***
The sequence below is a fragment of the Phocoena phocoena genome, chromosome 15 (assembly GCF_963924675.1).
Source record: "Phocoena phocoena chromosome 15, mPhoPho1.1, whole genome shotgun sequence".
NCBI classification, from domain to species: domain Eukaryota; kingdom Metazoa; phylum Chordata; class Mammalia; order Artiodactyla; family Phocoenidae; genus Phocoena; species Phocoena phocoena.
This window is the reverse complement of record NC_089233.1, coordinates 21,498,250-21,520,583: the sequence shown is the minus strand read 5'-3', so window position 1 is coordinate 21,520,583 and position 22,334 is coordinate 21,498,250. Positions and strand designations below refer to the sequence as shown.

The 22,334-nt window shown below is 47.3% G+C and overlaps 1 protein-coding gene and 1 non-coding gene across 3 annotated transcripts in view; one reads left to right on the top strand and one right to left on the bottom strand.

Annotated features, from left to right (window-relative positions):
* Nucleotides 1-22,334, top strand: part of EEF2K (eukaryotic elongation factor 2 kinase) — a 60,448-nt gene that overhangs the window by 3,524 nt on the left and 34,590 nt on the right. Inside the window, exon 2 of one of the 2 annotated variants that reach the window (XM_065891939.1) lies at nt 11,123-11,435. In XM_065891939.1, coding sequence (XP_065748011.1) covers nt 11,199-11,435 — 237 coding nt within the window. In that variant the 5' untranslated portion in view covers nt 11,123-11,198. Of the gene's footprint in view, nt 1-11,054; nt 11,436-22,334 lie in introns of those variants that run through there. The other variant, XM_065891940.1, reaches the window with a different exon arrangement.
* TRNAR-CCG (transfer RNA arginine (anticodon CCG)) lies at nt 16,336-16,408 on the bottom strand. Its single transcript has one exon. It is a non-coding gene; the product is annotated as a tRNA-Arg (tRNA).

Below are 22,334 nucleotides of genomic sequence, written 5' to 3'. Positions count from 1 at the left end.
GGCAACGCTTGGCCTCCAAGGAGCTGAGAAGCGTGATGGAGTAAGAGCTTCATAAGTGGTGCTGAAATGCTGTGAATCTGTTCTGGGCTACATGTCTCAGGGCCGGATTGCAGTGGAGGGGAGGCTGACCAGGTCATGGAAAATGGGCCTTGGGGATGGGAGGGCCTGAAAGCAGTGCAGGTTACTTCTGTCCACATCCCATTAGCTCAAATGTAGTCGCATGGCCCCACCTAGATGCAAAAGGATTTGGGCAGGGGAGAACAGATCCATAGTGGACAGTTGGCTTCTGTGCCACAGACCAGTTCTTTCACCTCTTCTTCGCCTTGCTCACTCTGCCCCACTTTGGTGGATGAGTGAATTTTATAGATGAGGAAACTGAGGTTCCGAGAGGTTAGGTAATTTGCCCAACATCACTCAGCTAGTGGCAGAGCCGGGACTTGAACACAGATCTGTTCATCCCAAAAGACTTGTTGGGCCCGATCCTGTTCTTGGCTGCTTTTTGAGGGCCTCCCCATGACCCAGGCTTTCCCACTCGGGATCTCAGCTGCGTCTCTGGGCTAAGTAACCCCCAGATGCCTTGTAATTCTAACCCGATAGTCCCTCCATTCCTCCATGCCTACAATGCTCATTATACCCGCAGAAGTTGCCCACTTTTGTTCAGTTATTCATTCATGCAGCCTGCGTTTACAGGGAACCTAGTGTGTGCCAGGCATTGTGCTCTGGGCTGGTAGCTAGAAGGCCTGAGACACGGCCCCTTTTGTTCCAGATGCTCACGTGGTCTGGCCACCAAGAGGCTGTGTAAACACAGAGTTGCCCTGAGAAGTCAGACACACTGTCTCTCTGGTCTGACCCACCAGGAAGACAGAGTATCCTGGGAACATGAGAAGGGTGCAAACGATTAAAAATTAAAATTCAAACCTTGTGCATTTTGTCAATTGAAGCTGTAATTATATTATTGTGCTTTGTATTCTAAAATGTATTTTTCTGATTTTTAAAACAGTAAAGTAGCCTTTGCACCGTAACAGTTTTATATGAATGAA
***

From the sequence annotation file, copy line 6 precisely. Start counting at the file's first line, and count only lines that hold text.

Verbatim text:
Annotated features, from left to right (window-relative positions):